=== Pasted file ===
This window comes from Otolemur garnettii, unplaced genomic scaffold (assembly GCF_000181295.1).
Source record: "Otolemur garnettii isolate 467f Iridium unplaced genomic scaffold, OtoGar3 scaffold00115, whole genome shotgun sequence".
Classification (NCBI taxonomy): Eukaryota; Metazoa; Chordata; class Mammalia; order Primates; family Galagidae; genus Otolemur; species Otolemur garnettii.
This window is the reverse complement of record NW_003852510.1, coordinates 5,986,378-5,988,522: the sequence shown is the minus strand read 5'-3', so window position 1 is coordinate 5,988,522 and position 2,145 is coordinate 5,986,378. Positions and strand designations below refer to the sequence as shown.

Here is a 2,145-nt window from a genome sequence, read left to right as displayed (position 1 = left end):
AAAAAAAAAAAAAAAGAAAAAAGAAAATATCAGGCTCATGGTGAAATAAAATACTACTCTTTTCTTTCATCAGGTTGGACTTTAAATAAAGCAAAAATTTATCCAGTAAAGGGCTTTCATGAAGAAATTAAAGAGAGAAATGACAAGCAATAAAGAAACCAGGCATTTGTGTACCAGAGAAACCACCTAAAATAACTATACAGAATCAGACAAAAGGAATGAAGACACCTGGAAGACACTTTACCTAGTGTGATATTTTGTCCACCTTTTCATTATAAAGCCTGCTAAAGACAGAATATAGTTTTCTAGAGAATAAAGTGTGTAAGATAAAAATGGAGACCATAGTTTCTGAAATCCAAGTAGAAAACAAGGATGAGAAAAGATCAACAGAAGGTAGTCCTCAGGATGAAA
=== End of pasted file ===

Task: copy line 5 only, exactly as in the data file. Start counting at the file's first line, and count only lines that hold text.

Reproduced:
Here is a 2,145-nt window from a genome sequence, read left to right as displayed (position 1 = left end):